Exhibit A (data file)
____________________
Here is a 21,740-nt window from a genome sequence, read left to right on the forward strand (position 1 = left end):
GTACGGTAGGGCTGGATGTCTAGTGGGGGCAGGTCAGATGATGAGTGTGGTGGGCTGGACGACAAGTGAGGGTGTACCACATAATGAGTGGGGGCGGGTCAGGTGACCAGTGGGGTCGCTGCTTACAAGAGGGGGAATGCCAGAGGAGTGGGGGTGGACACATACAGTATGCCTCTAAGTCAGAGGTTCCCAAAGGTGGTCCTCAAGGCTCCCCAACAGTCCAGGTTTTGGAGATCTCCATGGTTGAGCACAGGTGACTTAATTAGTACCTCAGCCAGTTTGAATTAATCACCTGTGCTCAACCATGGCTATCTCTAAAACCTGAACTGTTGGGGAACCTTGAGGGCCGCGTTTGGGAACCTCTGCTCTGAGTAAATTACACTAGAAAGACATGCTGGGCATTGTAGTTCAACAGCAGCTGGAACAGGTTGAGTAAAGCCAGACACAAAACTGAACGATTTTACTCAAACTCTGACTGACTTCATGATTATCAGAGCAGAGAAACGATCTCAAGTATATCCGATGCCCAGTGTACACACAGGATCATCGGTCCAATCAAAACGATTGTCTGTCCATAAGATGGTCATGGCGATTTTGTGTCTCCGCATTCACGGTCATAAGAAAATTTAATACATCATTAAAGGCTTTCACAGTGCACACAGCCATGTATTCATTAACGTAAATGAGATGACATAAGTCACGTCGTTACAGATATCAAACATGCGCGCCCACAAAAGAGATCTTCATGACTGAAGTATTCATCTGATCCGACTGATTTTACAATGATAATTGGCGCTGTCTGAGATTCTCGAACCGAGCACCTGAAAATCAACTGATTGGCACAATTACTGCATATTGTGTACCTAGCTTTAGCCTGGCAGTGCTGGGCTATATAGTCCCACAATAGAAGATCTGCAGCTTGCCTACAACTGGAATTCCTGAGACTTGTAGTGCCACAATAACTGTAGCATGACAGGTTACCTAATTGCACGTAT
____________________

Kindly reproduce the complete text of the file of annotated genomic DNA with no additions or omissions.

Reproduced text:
Here is a 21,740-nt window from a genome sequence, read left to right on the forward strand (position 1 = left end):
GTACGGTAGGGCTGGATGTCTAGTGGGGGCAGGTCAGATGATGAGTGTGGTGGGCTGGACGACAAGTGAGGGTGTACCACATAATGAGTGGGGGCGGGTCAGGTGACCAGTGGGGTCGCTGCTTACAAGAGGGGGAATGCCAGAGGAGTGGGGGTGGACACATACAGTATGCCTCTAAGTCAGAGGTTCCCAAAGGTGGTCCTCAAGGCTCCCCAACAGTCCAGGTTTTGGAGATCTCCATGGTTGAGCACAGGTGACTTAATTAGTACCTCAGCCAGTTTGAATTAATCACCTGTGCTCAACCATGGCTATCTCTAAAACCTGAACTGTTGGGGAACCTTGAGGGCCGCGTTTGGGAACCTCTGCTCTGAGTAAATTACACTAGAAAGACATGCTGGGCATTGTAGTTCAACAGCAGCTGGAACAGGTTGAGTAAAGCCAGACACAAAACTGAACGATTTTACTCAAACTCTGACTGACTTCATGATTATCAGAGCAGAGAAACGATCTCAAGTATATCCGATGCCCAGTGTACACACAGGATCATCGGTCCAATCAAAACGATTGTCTGTCCATAAGATGGTCATGGCGATTTTGTGTCTCCGCATTCACGGTCATAAGAAAATTTAATACATCATTAAAGGCTTTCACAGTGCACACAGCCATGTATTCATTAACGTAAATGAGATGACATAAGTCACGTCGTTACAGATATCAAACATGCGCGCCCACAAAAGAGATCTTCATGACTGAAGTATTCATCTGATCCGACTGATTTTACAATGATAATTGGCGCTGTCTGAGATTCTCGAACCGAGCACCTGAAAATCAACTGATTGGCACAATTACTGCATATTGTGTACCTAGCTTTAGCCTGGCAGTGCTGGGCTATATAGTCCCACAATAGAAGATCTGCAGCTTGCCTACAACTGGAATTCCTGAGACTTGTAGTGCCACAATAACTGTAGCATGACAGGTTACCTAATTGCACGTAT